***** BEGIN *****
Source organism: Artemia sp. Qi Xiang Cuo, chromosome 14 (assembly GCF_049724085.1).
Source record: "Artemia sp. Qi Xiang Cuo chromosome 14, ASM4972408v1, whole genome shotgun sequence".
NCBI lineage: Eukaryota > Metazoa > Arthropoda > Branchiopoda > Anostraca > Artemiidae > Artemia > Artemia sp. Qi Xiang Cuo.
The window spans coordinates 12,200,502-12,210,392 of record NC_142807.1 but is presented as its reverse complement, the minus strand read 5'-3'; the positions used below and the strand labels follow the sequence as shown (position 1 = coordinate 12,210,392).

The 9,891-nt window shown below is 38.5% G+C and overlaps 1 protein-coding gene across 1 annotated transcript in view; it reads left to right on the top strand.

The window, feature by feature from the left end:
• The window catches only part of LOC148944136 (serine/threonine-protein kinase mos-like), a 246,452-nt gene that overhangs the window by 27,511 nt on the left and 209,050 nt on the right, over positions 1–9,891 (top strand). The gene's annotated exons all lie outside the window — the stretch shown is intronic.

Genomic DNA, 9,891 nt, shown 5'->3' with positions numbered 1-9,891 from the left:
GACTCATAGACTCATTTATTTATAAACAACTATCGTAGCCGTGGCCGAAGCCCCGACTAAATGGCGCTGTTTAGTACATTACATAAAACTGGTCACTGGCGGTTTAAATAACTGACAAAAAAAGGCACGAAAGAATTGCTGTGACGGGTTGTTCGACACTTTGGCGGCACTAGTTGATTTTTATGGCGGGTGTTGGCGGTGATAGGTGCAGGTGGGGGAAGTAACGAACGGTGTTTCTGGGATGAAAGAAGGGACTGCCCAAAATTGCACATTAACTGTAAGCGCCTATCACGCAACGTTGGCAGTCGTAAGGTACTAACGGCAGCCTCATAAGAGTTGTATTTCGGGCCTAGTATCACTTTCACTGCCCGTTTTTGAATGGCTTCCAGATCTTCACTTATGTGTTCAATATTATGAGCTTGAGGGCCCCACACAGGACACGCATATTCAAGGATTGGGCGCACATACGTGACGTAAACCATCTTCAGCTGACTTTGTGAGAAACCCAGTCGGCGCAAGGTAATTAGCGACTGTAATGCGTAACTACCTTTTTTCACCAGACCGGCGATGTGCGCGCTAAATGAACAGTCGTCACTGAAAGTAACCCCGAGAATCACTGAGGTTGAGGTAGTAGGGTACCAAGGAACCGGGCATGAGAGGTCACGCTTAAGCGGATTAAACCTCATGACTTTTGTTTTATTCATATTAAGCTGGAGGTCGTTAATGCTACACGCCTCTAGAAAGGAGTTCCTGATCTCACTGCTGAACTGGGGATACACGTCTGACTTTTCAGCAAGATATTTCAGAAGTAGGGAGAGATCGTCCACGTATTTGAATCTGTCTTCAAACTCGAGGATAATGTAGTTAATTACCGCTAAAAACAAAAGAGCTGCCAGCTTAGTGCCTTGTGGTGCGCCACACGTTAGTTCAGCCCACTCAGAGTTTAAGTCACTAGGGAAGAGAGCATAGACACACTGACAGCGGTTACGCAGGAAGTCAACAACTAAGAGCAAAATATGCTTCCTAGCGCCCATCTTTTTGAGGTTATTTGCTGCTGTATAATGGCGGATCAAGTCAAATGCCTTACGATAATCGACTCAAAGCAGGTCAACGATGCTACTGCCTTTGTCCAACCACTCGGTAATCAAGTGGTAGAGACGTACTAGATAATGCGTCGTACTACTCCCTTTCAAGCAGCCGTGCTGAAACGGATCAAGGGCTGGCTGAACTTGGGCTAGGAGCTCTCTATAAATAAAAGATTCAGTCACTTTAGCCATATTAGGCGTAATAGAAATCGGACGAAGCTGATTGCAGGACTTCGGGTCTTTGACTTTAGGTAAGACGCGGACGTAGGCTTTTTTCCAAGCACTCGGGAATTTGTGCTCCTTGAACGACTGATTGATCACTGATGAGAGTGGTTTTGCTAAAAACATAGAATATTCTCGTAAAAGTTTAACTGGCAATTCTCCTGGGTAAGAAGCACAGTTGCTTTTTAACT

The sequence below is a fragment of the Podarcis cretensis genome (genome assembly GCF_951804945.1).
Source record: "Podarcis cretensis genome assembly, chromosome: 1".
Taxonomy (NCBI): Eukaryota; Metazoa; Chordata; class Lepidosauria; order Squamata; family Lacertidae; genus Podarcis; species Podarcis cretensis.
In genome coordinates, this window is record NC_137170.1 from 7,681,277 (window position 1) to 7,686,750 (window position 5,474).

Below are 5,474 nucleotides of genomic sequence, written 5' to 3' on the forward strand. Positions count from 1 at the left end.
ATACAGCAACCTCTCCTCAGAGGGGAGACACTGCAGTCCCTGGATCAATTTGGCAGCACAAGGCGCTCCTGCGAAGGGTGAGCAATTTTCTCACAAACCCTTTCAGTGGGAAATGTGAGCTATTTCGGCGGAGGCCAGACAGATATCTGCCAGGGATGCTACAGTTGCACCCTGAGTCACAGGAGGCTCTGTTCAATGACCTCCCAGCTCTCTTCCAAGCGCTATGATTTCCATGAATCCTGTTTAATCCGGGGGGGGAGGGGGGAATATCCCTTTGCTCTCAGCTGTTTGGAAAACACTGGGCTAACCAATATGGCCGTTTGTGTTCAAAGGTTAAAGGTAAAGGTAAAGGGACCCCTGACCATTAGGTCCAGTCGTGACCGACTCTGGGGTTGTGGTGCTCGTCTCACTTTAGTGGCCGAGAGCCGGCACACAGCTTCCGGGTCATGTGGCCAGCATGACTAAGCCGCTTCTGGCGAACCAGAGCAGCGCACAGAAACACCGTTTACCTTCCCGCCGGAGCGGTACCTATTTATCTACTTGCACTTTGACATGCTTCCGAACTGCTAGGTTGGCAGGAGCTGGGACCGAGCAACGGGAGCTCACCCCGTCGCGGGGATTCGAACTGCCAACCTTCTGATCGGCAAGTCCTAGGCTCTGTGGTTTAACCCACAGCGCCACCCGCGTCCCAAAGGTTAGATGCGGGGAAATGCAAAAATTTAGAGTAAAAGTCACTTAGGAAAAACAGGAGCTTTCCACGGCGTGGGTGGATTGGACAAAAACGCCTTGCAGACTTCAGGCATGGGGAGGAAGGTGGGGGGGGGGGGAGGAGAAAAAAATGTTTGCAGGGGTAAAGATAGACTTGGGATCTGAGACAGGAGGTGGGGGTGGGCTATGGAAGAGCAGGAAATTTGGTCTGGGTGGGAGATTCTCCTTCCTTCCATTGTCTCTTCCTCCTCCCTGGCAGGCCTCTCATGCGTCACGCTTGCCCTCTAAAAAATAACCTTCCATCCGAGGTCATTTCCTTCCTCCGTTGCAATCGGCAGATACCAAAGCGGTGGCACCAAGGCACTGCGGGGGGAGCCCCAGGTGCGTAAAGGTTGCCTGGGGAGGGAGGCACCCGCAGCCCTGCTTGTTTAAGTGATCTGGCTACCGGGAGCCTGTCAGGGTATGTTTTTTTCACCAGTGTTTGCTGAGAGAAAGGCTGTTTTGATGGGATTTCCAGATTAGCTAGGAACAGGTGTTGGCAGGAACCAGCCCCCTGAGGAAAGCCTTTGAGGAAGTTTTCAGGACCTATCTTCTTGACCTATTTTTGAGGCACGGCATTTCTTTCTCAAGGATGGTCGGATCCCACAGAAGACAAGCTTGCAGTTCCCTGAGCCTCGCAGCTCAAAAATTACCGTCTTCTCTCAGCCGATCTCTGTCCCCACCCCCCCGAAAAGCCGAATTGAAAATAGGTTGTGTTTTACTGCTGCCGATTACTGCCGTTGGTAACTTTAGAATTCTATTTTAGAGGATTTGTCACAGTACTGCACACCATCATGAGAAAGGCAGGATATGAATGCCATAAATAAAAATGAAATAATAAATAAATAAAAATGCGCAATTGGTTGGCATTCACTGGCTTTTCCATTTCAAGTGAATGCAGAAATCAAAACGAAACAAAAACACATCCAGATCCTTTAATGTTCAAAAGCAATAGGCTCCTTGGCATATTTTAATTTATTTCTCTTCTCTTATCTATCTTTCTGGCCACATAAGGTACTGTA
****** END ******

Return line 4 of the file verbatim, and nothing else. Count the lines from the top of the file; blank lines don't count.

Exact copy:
The window spans coordinates 12,200,502-12,210,392 of record NC_142807.1 but is presented as its reverse complement, the minus strand read 5'-3'; the positions used below and the strand labels follow the sequence as shown (position 1 = coordinate 12,210,392).